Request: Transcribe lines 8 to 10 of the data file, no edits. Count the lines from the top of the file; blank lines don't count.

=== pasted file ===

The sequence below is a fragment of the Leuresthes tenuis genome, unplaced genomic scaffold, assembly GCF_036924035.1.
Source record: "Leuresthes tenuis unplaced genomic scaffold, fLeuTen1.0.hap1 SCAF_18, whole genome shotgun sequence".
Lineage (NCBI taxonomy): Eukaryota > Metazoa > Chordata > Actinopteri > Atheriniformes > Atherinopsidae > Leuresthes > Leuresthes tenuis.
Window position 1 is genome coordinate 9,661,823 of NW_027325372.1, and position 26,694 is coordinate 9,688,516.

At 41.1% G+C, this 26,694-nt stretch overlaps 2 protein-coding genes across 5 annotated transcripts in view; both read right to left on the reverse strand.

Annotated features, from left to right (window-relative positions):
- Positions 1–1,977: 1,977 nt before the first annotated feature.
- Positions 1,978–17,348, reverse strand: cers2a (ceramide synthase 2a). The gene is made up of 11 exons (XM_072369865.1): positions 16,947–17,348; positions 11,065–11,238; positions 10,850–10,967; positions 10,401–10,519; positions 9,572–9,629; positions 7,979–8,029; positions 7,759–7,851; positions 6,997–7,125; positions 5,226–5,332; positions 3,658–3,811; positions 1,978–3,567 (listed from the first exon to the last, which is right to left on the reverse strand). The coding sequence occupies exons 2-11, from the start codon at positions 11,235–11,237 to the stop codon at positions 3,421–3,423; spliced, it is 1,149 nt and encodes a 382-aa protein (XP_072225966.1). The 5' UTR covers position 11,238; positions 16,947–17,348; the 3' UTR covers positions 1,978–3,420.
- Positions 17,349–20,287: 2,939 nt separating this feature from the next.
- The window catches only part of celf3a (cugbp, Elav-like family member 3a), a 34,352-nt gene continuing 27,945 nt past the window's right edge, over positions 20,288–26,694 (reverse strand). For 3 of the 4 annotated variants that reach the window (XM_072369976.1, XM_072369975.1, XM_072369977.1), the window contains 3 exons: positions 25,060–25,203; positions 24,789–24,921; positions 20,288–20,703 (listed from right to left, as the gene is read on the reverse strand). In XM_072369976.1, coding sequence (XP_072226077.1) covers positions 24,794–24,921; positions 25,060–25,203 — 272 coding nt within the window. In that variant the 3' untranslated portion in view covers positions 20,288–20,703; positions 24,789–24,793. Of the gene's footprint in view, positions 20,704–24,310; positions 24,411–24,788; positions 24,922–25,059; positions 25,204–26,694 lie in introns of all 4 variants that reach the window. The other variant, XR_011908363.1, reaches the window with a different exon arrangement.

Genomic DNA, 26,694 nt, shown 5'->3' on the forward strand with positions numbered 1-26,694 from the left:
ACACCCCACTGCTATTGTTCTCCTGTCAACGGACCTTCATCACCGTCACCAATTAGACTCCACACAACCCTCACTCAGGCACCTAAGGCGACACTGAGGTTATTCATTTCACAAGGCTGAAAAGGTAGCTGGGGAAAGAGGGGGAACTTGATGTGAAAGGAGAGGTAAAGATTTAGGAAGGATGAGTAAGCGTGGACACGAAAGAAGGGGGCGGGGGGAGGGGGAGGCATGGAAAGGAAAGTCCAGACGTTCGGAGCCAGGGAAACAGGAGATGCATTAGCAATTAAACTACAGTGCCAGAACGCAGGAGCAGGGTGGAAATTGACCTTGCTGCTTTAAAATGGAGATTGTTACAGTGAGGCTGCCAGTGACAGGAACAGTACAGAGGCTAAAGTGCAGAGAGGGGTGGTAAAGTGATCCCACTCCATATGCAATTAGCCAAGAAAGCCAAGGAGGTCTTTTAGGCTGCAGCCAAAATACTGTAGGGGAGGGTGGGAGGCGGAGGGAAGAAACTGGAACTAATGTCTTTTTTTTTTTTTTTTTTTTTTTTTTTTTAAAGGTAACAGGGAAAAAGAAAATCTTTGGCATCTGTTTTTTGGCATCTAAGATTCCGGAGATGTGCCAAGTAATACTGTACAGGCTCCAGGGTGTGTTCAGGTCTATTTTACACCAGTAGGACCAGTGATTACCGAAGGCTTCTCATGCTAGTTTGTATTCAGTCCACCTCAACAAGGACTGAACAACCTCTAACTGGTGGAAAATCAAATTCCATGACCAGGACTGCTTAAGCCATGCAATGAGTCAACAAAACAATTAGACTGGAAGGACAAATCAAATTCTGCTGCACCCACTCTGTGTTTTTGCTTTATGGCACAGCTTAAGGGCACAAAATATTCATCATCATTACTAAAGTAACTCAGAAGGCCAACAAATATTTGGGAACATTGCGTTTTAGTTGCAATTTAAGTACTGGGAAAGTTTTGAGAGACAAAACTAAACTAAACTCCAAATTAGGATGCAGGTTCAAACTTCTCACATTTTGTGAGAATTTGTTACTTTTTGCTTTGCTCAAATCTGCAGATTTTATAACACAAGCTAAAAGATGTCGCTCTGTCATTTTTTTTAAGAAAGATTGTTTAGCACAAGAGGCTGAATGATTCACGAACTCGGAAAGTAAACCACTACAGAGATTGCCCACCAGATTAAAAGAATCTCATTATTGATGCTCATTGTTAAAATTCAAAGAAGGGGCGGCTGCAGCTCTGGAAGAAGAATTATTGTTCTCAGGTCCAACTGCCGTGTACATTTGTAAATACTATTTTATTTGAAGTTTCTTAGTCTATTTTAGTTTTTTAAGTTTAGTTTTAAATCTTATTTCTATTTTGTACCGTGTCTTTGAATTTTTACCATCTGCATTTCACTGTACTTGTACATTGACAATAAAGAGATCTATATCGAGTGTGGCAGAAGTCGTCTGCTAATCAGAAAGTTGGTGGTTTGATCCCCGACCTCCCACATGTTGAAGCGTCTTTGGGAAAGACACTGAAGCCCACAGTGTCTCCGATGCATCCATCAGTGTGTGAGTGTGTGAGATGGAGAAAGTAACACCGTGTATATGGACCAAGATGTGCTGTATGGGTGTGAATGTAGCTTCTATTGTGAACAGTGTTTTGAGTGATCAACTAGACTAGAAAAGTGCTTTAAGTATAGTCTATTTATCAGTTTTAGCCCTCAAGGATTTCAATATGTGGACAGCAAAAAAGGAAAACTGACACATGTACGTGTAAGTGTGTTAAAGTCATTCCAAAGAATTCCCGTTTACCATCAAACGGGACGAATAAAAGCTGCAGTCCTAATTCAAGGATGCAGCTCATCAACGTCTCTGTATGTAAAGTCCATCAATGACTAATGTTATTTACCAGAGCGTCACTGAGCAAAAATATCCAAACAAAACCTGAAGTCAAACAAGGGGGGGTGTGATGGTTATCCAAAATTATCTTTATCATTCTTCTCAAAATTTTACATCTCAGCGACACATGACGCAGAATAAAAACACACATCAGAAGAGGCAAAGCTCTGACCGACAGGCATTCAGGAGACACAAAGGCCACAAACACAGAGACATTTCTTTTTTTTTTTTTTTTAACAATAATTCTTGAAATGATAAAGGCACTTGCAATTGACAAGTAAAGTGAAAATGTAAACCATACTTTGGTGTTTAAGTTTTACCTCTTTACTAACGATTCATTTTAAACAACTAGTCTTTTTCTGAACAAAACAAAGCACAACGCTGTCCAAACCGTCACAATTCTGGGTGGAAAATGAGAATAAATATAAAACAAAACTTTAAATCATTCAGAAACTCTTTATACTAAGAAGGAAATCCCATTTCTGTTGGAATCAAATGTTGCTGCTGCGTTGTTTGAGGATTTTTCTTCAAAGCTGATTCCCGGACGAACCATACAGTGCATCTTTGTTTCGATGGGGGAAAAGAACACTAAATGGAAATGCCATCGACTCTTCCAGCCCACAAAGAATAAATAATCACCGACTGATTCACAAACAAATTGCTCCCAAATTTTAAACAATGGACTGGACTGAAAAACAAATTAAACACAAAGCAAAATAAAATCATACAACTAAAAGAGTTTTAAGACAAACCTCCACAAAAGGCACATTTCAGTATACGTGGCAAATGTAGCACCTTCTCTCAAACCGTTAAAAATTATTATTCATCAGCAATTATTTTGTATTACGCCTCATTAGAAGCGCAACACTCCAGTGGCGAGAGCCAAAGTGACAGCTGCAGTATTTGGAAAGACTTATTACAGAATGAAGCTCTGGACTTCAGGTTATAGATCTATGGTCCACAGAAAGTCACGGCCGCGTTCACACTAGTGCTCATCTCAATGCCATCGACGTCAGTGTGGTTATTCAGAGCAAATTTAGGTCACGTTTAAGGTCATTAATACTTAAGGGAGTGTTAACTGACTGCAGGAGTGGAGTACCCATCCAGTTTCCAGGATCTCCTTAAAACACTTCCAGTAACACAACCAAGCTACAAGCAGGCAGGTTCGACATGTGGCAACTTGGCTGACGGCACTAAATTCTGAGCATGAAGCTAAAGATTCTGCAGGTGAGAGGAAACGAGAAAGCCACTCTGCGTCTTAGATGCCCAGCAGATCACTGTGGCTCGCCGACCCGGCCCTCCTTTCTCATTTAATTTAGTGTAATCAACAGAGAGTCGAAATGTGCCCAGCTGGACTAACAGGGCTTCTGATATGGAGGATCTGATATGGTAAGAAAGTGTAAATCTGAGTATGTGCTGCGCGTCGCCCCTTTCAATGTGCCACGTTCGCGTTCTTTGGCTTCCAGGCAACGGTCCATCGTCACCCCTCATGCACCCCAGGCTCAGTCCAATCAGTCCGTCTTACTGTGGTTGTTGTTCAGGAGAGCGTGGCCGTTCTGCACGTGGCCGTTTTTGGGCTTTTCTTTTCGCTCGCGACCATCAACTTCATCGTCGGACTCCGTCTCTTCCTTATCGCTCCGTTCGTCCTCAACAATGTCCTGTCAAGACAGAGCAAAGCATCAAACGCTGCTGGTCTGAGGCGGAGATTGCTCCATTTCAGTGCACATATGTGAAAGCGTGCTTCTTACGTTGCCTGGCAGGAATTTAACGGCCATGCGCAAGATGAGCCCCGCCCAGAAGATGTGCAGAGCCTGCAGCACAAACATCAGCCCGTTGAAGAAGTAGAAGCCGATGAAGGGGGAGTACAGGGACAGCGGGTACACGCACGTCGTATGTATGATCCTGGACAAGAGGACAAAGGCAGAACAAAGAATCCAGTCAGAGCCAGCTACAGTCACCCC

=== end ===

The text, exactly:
- Positions 1,978–17,348, reverse strand: cers2a (ceramide synthase 2a). The gene is made up of 11 exons (XM_072369865.1): positions 16,947–17,348; positions 11,065–11,238; positions 10,850–10,967; positions 10,401–10,519; positions 9,572–9,629; positions 7,979–8,029; positions 7,759–7,851; positions 6,997–7,125; positions 5,226–5,332; positions 3,658–3,811; positions 1,978–3,567 (listed from the first exon to the last, which is right to left on the reverse strand). The coding sequence occupies exons 2-11, from the start codon at positions 11,235–11,237 to the stop codon at positions 3,421–3,423; spliced, it is 1,149 nt and encodes a 382-aa protein (XP_072225966.1). The 5' UTR covers position 11,238; positions 16,947–17,348; the 3' UTR covers positions 1,978–3,420.
- Positions 17,349–20,287: 2,939 nt separating this feature from the next.
- The window catches only part of celf3a (cugbp, Elav-like family member 3a), a 34,352-nt gene continuing 27,945 nt past the window's right edge, over positions 20,288–26,694 (reverse strand). For 3 of the 4 annotated variants that reach the window (XM_072369976.1, XM_072369975.1, XM_072369977.1), the window contains 3 exons: positions 25,060–25,203; positions 24,789–24,921; positions 20,288–20,703 (listed from right to left, as the gene is read on the reverse strand). In XM_072369976.1, coding sequence (XP_072226077.1) covers positions 24,794–24,921; positions 25,060–25,203 — 272 coding nt within the window. In that variant the 3' untranslated portion in view covers positions 20,288–20,703; positions 24,789–24,793. Of the gene's footprint in view, positions 20,704–24,310; positions 24,411–24,788; positions 24,922–25,059; positions 25,204–26,694 lie in introns of all 4 variants that reach the window. The other variant, XR_011908363.1, reaches the window with a different exon arrangement.